Using our Customer Satisfaction Ratings, it’s never been easier to find childrens’ clothes that both parents and kids love.
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* Overall satisfaction is an individual rating and not a combined total of all ratings. Brands with equal overall satisfaction ratings are listed in alphabetical order. Canstar Blue research finalised in June 2016, published in July 2016.
Bonds has been rated 5-stars in overall satisfaction, receiving our inaugural award for Most Satisfied Customers – Kids’ Clothing 2016. Bonds have a reputation for quality and it appears its range of kids and baby clothing is no exception with 5-stars across most criteria.
Aussie parents rate Bonds highest in satisfaction
Shopping for childrens’ clothes can be a lot of fun, but it can also be quite tricky – Of course we want what’s best for our children, but most of us are reluctant to break the bank on clothes that our kids will out-grow in a matter of months.
According to Canstar Blue research, 41% of parents say they buy their children new clothes every month. This cost can quickly add up, and with 42% of parents claiming they usually shop at the same store each time – how can you be sure you’re getting the best deal? New parents have enough to think about as it is, so Canstar Blue is here to lend a hand. We asked Aussie mums and dads with children younger than 6 years old to rate major childrens’ clothes store brands across several key criteria. The results are in, and we can announce that Bonds has been rated 5-stars in overall satisfaction, receiving our inaugural award for Most Satisfied Customers – Kids’ Clothing 2016.
Bonds have a reputation for quality and it appears its range of kids and baby clothing is no exception with 5-stars across most criteria.
An honourable mention also goes to Kmart, which was the only brand to rate 5-stars in value for money.
How much do parents spend on kids clothes?
Young kids are constantly growing, so parents will often find themselves frequently buying new clothes just to keep up. Canstar Blue research revealed that the average Australian parent spends $74.39 each month on kids’ clothes. Interestingly, our male respondents claimed to be spending $85.90 on average per month, considerably more than females who said they spend $68.65 a month – that’s a difference of over $200 per year!
This might be attributed to another finding of Canstar Blue which revealed 32% of dads claim they tend to purchase expensive childrens’ clothing, compared to 22% of mums. Ego might be a possible cause for this, with more male respondents admitting they’d be embarrassed if their children wore cheap clothes (35% men compared to 24% women).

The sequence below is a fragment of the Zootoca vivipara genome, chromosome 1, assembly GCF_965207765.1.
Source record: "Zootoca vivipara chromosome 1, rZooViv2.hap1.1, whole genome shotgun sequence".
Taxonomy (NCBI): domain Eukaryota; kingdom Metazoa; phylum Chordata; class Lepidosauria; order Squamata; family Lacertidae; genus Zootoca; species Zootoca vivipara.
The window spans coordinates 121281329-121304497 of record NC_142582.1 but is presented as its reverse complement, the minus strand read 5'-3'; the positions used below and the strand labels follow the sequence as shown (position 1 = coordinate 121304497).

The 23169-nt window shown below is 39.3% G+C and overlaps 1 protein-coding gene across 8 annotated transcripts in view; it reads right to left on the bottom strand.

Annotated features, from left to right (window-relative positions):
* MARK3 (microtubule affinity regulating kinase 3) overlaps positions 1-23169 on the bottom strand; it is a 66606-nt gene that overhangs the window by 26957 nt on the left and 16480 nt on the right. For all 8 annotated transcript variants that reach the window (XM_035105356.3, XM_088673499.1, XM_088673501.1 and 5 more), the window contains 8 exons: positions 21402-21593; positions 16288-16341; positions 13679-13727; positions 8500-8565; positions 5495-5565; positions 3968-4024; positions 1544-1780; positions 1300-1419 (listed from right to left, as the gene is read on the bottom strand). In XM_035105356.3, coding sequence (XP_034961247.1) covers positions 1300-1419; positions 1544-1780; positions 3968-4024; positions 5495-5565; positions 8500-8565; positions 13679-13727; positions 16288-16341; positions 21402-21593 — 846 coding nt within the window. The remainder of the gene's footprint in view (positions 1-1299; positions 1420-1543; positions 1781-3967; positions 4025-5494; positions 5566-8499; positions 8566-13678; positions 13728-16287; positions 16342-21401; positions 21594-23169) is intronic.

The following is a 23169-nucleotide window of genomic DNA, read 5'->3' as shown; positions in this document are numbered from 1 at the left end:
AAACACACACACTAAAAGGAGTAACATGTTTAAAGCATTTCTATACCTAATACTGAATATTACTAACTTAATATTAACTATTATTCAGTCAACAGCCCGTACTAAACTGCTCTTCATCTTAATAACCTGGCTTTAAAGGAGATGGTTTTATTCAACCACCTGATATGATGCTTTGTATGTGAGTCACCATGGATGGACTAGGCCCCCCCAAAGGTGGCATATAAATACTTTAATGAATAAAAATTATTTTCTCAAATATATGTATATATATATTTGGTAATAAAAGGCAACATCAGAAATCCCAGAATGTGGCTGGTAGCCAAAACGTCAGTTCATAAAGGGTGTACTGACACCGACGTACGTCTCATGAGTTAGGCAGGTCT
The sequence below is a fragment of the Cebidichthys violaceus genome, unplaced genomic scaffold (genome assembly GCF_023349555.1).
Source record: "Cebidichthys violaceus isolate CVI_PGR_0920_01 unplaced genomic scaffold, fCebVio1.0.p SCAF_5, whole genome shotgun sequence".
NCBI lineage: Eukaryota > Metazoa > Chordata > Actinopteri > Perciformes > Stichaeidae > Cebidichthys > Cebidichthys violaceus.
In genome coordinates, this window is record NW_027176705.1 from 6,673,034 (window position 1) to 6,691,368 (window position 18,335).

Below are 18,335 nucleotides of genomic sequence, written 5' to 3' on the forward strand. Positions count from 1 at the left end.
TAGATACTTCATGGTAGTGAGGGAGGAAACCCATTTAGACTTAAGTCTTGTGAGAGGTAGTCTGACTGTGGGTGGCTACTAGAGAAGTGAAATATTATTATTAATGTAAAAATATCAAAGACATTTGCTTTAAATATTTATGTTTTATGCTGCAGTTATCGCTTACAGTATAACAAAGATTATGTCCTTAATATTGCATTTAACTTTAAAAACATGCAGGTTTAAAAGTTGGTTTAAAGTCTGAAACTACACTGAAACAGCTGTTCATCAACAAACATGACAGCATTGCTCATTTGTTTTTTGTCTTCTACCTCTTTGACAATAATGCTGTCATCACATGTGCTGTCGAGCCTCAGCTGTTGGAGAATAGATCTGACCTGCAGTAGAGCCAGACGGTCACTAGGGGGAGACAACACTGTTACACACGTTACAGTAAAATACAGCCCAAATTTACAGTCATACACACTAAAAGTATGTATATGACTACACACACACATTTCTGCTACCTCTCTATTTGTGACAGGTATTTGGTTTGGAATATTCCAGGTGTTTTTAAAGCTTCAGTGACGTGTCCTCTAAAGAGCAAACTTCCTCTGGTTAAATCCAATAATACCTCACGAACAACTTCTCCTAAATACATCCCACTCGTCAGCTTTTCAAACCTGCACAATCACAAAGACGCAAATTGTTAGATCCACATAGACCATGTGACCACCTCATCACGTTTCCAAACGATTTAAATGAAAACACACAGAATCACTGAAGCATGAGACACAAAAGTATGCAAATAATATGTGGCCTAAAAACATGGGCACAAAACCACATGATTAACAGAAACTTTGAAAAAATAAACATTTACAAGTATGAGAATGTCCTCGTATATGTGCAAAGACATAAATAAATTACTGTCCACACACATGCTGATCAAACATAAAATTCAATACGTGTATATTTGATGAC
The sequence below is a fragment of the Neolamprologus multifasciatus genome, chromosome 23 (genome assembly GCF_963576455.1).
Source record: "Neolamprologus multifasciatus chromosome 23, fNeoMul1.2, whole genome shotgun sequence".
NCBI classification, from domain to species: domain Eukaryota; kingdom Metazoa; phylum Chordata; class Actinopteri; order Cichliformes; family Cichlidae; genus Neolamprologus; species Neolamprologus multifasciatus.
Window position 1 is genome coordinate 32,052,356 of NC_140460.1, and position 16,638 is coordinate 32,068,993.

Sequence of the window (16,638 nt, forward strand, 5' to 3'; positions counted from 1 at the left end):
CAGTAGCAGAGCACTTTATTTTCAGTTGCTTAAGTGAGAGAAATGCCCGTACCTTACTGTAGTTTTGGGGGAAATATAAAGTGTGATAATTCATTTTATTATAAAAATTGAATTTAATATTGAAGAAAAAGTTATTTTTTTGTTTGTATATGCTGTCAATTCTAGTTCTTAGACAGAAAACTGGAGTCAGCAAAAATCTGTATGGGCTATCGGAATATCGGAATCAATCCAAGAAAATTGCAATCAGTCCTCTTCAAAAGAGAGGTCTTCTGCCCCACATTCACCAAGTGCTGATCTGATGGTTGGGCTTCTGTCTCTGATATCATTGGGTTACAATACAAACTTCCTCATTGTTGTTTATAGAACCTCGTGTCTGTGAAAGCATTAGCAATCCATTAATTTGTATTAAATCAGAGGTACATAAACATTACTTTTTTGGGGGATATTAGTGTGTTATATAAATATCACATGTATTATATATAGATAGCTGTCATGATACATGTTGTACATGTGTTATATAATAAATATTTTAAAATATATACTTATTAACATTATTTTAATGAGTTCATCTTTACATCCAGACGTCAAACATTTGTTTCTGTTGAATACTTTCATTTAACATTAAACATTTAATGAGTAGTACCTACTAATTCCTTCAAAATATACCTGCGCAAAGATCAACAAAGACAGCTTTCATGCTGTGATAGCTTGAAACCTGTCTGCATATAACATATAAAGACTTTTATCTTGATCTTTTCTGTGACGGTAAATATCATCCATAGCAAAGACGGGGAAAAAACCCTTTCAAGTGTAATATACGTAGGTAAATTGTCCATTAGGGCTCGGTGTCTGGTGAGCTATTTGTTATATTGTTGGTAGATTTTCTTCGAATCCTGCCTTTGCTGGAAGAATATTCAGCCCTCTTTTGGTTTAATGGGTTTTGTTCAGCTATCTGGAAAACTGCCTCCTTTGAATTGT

What parents want
We asked mums and dads what they look for in a kids clothing store and found the greatest drivers of satisfaction to be:
Quality – 25%
Value for money – 23%
Range – 22%
Durability – 19%
Customer service – 12%
As you can see, while our research showed quality is regarded as the most important criteria, value for money, range and durability were not far behind. This means if a kids’ clothing store really wants to ‘Wow’, it has to perform on all fronts.
About the author of this page
This report was written by Canstar Blue’s Home & Lifestyle Content Lead, Megan Birot. She’s an expert on household appliances, health & beauty products, as well as all things grocery and shopping. When she’s not writing up our research-based ratings reports, Megan spends her time helping consumers make better purchase decisions, whether it’s at the supermarket, other retailers, or online, highlighting the best deals and flagging anything you need to be aware of.
Canstar Blue commissioned Colmar Brunton to survey 3,000 Australian consumers across a range of categories to measure and track customer satisfaction. The outcomes reported are the results from customers within the survey group who have purchased childrens’ clothes in the last 12 months – in this case, 1,192 people.
Brands must have received at least 30 responses to be included. Results are comparative and it should be noted that brands receiving three stars have still achieved a satisfaction measure of at least six out of 10. Not all brands available in the market have been compared in this survey. The ratings table is first sorted by star ratings and then alphabetically. A rated brand may receive a ‘N/A’ (Not Applicable) rating if it does not receive the minimum number of responses for that criteria.